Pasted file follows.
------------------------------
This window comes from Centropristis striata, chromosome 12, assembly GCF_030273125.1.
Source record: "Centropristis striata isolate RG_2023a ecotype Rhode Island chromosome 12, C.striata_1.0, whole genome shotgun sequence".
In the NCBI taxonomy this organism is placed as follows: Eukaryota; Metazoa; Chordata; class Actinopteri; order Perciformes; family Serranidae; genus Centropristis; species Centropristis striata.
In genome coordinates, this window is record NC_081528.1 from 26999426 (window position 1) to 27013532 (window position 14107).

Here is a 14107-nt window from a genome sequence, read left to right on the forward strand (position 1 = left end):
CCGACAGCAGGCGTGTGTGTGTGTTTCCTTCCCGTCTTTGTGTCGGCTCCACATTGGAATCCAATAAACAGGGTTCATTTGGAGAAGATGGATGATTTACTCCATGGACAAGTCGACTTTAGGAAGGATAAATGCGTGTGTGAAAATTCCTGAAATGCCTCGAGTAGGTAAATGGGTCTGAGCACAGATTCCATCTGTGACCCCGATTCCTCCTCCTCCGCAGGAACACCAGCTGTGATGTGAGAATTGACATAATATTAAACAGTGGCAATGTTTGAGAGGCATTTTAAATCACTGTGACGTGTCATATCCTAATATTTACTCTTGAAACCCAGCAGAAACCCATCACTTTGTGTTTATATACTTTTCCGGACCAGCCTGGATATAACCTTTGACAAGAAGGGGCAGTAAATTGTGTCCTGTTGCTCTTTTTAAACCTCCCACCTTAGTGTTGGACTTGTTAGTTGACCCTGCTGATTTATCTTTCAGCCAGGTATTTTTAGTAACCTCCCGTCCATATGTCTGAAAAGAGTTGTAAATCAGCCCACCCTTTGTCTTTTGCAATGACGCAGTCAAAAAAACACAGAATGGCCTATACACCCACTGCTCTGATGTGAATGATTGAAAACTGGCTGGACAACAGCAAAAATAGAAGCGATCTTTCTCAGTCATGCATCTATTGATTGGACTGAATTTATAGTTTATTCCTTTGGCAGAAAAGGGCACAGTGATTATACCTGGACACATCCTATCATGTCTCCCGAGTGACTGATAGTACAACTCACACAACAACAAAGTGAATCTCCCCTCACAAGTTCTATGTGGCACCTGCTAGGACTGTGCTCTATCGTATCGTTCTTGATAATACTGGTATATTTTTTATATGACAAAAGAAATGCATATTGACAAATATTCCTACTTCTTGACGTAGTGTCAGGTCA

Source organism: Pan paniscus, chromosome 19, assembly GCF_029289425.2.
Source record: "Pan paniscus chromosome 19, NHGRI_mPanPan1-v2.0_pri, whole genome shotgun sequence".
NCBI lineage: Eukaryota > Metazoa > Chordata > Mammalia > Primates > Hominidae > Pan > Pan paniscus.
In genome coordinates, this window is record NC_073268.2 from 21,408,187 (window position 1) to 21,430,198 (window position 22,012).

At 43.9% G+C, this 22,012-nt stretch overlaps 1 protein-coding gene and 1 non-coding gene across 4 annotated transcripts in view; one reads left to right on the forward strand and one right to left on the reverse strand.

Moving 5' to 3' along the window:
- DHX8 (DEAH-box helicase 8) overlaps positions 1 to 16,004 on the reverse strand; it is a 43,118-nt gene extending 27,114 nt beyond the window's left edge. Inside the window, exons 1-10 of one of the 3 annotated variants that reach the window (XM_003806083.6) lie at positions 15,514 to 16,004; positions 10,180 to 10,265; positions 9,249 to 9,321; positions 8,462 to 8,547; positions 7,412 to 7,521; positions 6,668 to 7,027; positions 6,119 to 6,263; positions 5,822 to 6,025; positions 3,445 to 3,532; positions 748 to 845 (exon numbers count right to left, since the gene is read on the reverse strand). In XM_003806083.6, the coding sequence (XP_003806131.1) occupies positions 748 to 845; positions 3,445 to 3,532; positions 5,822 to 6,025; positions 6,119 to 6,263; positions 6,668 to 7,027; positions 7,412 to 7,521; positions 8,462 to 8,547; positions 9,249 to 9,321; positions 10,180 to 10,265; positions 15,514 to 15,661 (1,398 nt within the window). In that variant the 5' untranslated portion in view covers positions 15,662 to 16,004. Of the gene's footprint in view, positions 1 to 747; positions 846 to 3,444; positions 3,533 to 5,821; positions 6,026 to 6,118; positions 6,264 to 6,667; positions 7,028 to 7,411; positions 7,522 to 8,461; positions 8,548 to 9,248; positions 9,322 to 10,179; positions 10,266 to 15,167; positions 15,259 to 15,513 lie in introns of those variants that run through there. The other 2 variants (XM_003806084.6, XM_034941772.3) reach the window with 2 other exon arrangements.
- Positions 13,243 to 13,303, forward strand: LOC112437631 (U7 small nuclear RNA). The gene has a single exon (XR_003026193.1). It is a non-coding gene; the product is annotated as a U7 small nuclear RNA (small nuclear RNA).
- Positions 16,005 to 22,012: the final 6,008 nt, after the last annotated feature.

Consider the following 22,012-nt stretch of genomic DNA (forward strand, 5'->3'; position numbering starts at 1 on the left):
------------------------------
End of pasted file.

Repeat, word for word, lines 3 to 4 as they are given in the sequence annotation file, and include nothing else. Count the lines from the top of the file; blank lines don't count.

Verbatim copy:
In the NCBI taxonomy this organism is placed as follows: Eukaryota; Metazoa; Chordata; class Actinopteri; order Perciformes; family Serranidae; genus Centropristis; species Centropristis striata.
In genome coordinates, this window is record NC_081528.1 from 26999426 (window position 1) to 27013532 (window position 14107).